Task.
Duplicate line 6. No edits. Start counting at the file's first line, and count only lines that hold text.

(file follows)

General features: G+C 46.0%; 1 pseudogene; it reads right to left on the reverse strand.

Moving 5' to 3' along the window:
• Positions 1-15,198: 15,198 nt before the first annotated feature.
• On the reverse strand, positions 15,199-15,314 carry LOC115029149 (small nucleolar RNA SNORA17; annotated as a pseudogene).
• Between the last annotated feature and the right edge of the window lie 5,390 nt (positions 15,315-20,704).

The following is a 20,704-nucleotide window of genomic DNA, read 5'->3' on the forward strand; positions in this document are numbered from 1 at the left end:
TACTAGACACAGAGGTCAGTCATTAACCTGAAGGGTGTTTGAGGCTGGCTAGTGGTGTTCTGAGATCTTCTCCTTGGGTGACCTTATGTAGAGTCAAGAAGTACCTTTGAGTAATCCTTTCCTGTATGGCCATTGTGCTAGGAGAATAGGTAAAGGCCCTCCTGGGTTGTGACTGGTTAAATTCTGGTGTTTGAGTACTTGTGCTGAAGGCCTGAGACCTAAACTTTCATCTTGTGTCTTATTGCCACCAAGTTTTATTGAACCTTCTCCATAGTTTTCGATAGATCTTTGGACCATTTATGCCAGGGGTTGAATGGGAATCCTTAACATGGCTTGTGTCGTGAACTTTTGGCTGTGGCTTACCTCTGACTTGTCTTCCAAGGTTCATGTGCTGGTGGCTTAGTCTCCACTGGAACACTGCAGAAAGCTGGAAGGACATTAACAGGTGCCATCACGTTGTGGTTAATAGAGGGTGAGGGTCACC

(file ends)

The following is a 20,704-nucleotide window of genomic DNA, read 5'->3' on the forward strand; positions in this document are numbered from 1 at the left end: